Milford residents who text while they drive stand a good chance of getting caught this month due to a month-long traffic program that targets people who use their cell phones while driving.
The new program is being run by the Milford Police Department and the Connecticut Department of Transportation’s Highway Safety Office, and it’s called “U Drive. U Text. U Pay.”
The month-long program puts additional law enforcement agents on the road this month to crack down on motorists who text, talk or otherwise distract themselves from driving by using a hand-held mobile phone.
“This effort is part of a larger campaign sponsored by the National Highway Traffic Safety Administration – which deems the month of April national distracted driving awareness month,” said Police Spokesman Jeff Nielsen in a prepared press release. “The Milford Police Department is participating in this campaign by adding special patrols – aimed at catching distracted drivers – especially those on their phones. Members of our department will raise awareness while enforcing state laws regarding these illegal, irresponsible and dangerous behaviors that put users of our roadways at risk.”
The department’s goal, Nielsen said, is to reduce the number of motorists involved in distracted driving behaviors.
Under Connecticut’s cell phone and texting law, violations involve heavy fines, ranging from $150 for a first offense, $300 for a second violation, and $500 for each subsequent violation.
As many as 50 law enforcement agencies including state and local police will take part in the mobilization in Connecticut. The crackdown will span the entire month of April, and will be repeated August 3 to 16.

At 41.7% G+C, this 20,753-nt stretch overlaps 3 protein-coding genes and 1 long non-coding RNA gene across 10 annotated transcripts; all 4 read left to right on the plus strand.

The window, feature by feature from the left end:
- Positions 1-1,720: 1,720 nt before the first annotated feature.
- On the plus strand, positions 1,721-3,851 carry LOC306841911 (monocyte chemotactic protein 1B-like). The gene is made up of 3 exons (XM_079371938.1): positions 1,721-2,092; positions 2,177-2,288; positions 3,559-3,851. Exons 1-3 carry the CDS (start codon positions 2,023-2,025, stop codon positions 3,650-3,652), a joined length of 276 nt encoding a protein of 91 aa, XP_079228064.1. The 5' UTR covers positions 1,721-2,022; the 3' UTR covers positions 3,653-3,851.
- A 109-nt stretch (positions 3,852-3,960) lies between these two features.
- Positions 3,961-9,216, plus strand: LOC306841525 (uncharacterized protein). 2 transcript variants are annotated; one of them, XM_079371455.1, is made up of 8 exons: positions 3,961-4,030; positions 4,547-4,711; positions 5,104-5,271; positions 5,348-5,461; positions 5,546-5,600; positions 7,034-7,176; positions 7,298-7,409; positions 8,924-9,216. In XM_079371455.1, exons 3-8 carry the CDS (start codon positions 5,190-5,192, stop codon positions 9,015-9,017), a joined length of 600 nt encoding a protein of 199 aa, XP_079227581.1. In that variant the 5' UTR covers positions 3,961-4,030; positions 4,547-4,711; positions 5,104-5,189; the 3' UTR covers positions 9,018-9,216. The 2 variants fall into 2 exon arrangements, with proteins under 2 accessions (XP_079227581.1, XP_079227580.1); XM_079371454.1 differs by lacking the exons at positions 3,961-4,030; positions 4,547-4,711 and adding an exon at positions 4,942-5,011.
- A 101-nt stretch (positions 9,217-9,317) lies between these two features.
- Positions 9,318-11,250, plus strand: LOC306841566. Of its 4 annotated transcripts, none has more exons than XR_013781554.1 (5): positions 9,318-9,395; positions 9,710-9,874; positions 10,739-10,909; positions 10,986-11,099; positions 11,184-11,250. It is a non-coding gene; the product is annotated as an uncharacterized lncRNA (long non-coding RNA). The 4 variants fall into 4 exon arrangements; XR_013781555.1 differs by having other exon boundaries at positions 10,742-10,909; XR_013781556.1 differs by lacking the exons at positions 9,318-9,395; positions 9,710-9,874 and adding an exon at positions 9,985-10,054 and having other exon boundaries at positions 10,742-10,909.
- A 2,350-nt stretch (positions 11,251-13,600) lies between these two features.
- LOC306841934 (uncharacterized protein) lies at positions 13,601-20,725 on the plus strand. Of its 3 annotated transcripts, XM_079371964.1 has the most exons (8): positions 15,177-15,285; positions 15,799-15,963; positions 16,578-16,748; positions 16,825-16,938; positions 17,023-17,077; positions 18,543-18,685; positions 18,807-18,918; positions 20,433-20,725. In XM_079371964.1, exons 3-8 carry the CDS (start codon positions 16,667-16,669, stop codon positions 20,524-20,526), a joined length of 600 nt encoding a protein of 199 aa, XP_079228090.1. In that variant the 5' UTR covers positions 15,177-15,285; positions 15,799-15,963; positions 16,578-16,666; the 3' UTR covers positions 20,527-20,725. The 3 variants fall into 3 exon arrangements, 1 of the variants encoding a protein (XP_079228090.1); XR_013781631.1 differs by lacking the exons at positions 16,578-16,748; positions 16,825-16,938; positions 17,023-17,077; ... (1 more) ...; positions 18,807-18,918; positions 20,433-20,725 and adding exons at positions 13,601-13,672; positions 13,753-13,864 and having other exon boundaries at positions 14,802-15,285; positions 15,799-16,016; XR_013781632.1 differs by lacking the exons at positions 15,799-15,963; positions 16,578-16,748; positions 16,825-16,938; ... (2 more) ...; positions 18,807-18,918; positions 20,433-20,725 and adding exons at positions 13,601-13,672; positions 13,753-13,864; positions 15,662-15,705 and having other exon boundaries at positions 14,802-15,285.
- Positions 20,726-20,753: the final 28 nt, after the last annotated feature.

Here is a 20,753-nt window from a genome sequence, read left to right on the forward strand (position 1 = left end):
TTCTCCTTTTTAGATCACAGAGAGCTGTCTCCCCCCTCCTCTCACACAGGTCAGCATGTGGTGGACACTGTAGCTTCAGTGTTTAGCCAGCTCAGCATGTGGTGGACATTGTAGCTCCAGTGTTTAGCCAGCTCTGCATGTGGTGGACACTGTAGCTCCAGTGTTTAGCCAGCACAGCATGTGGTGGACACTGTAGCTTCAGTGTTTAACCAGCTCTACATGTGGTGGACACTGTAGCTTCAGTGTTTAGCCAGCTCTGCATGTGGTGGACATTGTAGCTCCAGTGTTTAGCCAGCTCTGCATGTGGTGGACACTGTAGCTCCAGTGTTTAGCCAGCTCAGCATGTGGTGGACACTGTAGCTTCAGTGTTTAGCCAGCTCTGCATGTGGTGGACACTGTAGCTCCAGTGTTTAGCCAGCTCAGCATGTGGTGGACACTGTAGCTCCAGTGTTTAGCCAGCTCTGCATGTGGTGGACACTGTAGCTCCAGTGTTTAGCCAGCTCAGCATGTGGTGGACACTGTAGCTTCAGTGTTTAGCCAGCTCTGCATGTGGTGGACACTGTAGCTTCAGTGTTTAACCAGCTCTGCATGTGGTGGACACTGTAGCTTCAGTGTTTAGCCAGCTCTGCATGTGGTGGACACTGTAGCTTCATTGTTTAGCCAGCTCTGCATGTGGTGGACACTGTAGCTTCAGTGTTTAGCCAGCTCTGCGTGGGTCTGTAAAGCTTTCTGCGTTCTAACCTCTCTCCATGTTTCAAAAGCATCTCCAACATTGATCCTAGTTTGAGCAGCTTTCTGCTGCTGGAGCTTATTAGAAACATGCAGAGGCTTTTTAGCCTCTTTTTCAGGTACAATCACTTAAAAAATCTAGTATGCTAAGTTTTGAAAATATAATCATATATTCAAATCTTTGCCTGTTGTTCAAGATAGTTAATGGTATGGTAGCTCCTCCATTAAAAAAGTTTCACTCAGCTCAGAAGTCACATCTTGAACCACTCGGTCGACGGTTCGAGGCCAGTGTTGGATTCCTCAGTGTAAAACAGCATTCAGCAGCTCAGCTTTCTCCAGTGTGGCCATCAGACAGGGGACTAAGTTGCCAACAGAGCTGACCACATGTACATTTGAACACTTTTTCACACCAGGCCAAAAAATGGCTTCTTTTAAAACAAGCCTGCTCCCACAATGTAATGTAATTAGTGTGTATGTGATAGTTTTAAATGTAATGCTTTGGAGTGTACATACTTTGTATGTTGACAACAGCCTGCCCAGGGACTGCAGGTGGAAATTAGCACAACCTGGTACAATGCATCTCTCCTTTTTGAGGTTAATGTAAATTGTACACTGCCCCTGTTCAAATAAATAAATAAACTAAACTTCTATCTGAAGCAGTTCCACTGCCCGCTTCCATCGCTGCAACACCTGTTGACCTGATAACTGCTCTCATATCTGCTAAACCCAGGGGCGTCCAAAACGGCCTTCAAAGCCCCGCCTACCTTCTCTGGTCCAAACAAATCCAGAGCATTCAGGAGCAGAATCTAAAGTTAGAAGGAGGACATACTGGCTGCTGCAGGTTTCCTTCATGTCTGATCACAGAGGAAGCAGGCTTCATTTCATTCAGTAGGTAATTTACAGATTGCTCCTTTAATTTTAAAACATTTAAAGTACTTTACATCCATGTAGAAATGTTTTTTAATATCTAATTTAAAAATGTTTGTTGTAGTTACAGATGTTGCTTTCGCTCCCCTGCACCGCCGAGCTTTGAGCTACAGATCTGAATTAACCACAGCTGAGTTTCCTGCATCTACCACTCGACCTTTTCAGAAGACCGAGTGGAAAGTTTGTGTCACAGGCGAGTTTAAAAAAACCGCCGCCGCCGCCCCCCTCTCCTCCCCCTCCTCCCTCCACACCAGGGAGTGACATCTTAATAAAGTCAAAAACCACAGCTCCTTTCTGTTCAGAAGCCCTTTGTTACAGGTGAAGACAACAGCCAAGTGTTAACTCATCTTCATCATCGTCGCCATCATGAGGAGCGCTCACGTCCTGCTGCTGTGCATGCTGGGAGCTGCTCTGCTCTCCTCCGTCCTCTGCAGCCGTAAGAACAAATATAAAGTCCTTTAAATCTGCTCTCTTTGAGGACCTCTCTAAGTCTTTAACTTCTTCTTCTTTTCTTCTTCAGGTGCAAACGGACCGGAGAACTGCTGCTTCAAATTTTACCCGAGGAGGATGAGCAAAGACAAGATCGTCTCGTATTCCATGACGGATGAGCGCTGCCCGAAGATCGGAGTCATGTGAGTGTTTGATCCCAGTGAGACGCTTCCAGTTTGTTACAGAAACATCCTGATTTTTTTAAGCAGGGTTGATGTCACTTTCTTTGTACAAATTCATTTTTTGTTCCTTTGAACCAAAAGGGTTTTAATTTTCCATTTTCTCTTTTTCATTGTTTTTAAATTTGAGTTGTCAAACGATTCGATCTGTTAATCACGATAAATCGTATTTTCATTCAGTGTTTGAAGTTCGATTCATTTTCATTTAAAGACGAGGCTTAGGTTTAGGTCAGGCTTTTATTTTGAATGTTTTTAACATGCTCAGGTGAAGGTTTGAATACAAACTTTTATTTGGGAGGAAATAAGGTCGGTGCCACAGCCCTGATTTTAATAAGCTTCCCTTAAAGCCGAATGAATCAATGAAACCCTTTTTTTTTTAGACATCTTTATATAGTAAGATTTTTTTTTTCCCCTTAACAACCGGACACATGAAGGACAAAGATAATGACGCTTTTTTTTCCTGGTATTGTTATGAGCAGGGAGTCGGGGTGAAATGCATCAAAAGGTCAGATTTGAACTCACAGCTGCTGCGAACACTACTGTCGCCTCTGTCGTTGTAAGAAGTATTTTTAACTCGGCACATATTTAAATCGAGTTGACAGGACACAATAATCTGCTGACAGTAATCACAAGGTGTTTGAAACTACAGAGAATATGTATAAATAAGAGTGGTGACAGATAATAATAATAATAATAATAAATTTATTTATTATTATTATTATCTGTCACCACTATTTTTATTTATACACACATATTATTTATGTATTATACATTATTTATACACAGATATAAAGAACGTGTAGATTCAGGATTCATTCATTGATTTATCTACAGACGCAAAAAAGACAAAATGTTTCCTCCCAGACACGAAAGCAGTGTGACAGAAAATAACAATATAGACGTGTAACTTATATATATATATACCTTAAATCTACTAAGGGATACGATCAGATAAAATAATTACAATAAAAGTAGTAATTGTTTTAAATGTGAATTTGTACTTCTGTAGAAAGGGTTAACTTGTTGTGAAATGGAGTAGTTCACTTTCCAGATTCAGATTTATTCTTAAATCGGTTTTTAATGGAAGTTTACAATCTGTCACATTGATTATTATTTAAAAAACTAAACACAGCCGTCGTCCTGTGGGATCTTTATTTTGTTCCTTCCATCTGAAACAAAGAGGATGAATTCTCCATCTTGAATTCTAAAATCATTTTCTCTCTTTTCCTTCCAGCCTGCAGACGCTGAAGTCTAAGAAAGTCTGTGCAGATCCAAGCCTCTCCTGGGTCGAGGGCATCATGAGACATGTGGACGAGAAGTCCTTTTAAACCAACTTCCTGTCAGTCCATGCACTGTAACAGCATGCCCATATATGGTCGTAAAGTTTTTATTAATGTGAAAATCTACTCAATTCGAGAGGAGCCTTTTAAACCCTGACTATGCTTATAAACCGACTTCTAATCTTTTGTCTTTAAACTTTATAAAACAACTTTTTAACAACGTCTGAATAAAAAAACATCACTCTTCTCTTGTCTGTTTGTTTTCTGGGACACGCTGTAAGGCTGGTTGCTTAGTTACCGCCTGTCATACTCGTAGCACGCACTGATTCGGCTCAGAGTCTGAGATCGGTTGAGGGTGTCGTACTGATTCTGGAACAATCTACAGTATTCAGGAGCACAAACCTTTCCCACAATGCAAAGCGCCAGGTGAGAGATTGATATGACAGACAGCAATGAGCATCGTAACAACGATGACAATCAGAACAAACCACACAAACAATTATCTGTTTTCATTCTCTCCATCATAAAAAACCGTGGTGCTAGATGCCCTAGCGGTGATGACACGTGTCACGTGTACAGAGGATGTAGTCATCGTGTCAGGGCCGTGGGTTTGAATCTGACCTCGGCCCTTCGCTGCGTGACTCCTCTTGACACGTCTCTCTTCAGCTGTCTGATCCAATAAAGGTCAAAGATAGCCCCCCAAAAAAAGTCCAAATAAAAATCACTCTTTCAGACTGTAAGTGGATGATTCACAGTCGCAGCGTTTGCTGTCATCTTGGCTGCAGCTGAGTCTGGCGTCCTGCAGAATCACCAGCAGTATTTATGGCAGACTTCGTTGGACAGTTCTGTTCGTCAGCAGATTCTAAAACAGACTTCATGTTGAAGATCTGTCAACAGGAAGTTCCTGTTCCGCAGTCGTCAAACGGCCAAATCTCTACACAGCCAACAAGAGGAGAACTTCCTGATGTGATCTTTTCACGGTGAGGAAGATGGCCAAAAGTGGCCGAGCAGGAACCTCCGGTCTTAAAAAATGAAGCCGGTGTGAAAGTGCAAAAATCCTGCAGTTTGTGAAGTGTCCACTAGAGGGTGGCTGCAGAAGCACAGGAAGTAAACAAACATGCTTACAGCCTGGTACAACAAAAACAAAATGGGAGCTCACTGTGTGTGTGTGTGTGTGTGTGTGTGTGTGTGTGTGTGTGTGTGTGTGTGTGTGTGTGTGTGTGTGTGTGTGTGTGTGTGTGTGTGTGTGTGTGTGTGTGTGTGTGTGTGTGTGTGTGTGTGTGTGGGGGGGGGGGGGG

During a similar, three week campaign last September, more than 7,000 motorists received a citation for using their phone while driving, Nielsen said.
On Monday night, Milford’s Board of Aldermen approved a federal grant request to help the city pay for the police overtime that makes the crackdown possible.
According to information presented to the aldermen, the grant will pay up to 75% of the overtime wages, and the city will be responsible for the other 25%. Estimated at $35,100, that means the federal grant would pay $26,325 and the city would be responsible for $8,775.
Police Chief Keith Mello pointed out, however, that fines collected may cover the city’s 25%.
“It is worth noting that under Connecticut General Statute 14-296aa, 25% of the fines are to be remitted to the municipality,” Mello wrote in a letter to city administrators. “In many cases this will cover our municipality match.”
Police Captain John Alexopoulos told the aldermen that the department will rely on “spotters” to help catch people who hold their cell phones while talking. Spotters may be plainclothes officers or officers driving unmarked cars.
Responding to a question from Alderman Janet Golden, Alexopoulos said the phone has to be in the person’s hand for them to be guilty of breaking the distracted driving law. Golden said she thought it would be hard for officers to see people using their phones, but Alexopoulos said it’s not hard to spot people with their cell phones in hand.
“I drive a plain car, and I see them,” Alexopoulos said. “It’s not going to be that much work.”
He added that there are certain vantage points in the city where it’s easy to spot someone talking on a cell phone while driving.
Café Atlantique, for one, offers a perfect view of motorists rounding Daniel Street.
“If we went into Café Atlantique, we could have a perfect view,” he said.